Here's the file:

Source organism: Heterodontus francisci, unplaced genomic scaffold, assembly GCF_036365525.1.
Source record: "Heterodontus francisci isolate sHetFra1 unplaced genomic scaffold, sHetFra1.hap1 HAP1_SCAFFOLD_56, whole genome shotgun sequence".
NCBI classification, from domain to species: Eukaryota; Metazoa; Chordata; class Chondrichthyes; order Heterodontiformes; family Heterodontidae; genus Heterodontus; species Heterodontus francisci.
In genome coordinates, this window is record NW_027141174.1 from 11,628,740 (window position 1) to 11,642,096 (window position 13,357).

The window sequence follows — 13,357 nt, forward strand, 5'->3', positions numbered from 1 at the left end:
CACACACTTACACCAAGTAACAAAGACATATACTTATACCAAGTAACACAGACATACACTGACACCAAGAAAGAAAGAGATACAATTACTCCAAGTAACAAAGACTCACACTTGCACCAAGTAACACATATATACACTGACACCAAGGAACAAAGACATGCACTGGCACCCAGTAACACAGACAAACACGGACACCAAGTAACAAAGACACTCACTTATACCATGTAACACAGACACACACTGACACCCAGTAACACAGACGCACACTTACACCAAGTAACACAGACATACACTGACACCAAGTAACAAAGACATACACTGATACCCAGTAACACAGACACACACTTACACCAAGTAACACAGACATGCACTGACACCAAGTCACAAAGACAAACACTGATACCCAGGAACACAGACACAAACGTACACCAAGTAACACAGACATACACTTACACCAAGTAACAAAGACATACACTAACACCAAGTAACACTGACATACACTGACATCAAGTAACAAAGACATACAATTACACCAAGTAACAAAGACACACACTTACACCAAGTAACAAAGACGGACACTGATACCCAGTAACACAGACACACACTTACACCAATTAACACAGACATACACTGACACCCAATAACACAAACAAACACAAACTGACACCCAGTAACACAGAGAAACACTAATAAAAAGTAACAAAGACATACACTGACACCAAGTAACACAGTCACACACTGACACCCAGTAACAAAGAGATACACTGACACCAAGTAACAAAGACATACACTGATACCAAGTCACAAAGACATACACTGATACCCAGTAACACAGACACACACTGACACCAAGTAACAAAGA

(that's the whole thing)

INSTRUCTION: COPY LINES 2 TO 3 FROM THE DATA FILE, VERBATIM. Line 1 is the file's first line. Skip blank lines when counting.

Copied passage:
Source record: "Heterodontus francisci isolate sHetFra1 unplaced genomic scaffold, sHetFra1.hap1 HAP1_SCAFFOLD_56, whole genome shotgun sequence".
NCBI classification, from domain to species: Eukaryota; Metazoa; Chordata; class Chondrichthyes; order Heterodontiformes; family Heterodontidae; genus Heterodontus; species Heterodontus francisci.